Treatment of ovarian cancer

The choice of treatment and the long-term outcome (prognosis) of your ovarian cancer depend on the stage and grade of your cancer. Your age, overall health, and quality of life must also be considered. Research studies are ongoing to find the best treatment choices or combination of treatments that increase survival rates without affecting your quality of life.

Your doctor confirms a diagnosis of ovarian cancer and determines its spread (or stage) by taking biopsies during laparotomy surgery. Laparoscopic surgery may be a choice for some women. Talk with your doctor about your choices.

Surgery in early-stage ovarian cancer

Surgery in early-stage ovarian cancer determines both the stage and grade of cancer. Surgery is also the first treatment for cancer. Surgical staging means looking at different organs or tissues in the abdomen for cancer. Surgery may include:

  • A hysterectomy, which removes your uterus, and a salpingo-oophorectomy, which removes your ovaries and fallopian tubes.
  • Taking a sample of peritoneal fluid (peritoneal washings) from the abdominal cavity, to look for cancer cells.
  • Removing and checking the pelvic and aortic lymph nodes, to see if the cancer has spread.
  • Checking the abdominal organs and tissues for cancer cells. Biopsies may be done.
  • Removing and checking the fatty tissue (omentum) attached to the stomach and large intestine, to see if the cancer has spread.
  • An appendectomy, which removes your appendix.

Women with stage IA or IB and grade 1 or 2 have the earliest stages of cancer and have the best long-term outcomes when they are treated with surgery. Chemotherapy may also be recommended. The 5-year survival rate—the percentage of people who are still alive 5 years or longer after their diagnosis—is as high as 93%.1

Women with stage I and grade 3 cancer are treated with both surgery and chemotherapy. The 5-year survival rate is about 80%.2

Surgery in advanced-stage ovarian cancer

Surgery in advanced-stage ovarian cancer involves removing as much of the cancer as possible. This is called tumor debulking or cytoreduction. The uterus, omentum, and any areas of visible cancer are removed. This may include surgery on the intestines, urinary system, or spleen, or scraping of the diaphragm to remove all the cancer. The long-term outcome (prognosis) is better if no cancer cells remain (there is no residual tumor).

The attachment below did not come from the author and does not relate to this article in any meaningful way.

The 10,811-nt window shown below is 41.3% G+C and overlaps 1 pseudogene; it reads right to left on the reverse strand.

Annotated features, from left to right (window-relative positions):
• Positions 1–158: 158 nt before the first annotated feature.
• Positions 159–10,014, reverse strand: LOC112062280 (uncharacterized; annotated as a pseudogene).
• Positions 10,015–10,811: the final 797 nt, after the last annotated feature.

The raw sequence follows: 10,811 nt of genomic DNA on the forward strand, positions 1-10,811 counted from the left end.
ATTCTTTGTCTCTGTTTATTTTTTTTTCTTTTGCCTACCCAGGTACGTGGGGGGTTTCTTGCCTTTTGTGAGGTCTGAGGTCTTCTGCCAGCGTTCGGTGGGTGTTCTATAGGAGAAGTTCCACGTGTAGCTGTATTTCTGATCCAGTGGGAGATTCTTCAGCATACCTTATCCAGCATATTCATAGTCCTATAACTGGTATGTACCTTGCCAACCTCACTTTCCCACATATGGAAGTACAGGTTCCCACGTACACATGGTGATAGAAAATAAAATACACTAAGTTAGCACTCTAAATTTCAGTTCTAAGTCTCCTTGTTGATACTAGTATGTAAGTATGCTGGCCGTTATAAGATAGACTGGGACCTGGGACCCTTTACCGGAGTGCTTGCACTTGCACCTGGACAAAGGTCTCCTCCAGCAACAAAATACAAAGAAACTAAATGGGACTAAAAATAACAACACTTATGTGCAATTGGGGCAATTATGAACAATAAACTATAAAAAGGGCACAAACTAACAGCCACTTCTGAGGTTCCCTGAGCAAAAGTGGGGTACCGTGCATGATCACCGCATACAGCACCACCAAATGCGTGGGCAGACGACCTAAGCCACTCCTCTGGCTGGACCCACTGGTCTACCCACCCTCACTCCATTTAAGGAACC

Women with stage III cancer who are treated with surgery and chemotherapy have a long-term survival rate of about 30% if most of the cancer is removed in surgery.2

Women with stage IV cancer who are treated with surgery and chemotherapy have a long-term survival rate of about 10%.2

Chemotherapy is usually started 1 to 4 weeks after surgery. The standard medicine therapy includes paclitaxel and carboplatin or cisplatin.

Stages and treatments for ovarian cancer 3
Stage Treatments

IA and IB

Women with stage IA, grade 1 cancer who wish to have children

Surgery will leave the uterus and one ovary if they have no sign of cancer. All of these will be done during surgery:

  • The cancerous ovary and fallopian tube are removed.
  • Fatty tissue (omentum) is removed.
  • Pelvic and aortic lymph nodes are removed.
  • A sample of peritoneal fluid is taken.
  • The appendix is often removed.

Women with grade 1 cancer who do not wish to have children

All of these will be done during surgery:

  • The uterus (hysterectomy) and both ovaries and fallopian tubes (bilateral salpingo-oophorectomy) are removed.
  • A sample of peritoneal fluid is taken.
  • Pelvic and aortic lymph nodes are removed.
  • Omentum is removed.
  • The peritoneum and any tissue that may be cancerous are biopsied.
  • The appendix is often removed.

Most women with grade 2 and all women with grade 3 cancer

  • Hysterectomy, bilateral salpingo-oophorectomy, surgical staging, and chemotherapy

IC

Hysterectomy, bilateral salpingo-oophorectomy, surgical staging, and chemotherapy

IIA, IIB, IIC, IIIA, IIIB, IIIC, and IV

Hysterectomy, bilateral salpingo-oophorectomy, periodic tumor debulking (may include surgery on intestines, urinary system, or spleen, or scraping the diaphragm), and chemotherapy

Citations

  1. Brennan K, et al. (2007). Premalignant and malignant disorders of the ovaries and oviducts. In AH DeCherney et al., eds., Current Diagnosis and Treatment Obstetrics and Gynecology, 10th ed., pp. 971–884. New York: McGraw-Hill.
  2. Cannistra SA (2007). Gynecologic cancer. In DC Dale, DD Federman, eds., ACP Medicine, section 12, chap. 10. New York: WebMD.
  3. National Comprehensive Cancer Network (2009). Ovarian cancer, including fallopian tube cancer and primary peritoneal cancer. NCCN Clinical Practice Guidelines in Oncology, version 1. Available online: http://www.nccn.org/professionals/physician_gls/PDF/ovarian.pdf.

Last Updated: June 15, 2009

related physicians

related services

Bon Secours International| Sisters of Bon Secours USA| Bon Secours Health System

This information does not replace the advice of a doctor. Healthwise disclaims any warranty or liability for your use of this information. Your use of this information means that you agree to the Terms of Use. Privacy Policy. How this information was developed to help you make better health decisions.

© 1995-2010 Healthwise, Incorporated. Healthwise, Healthwise for every health decision, and the Healthwise logo are trademarks of Healthwise, Incorporated.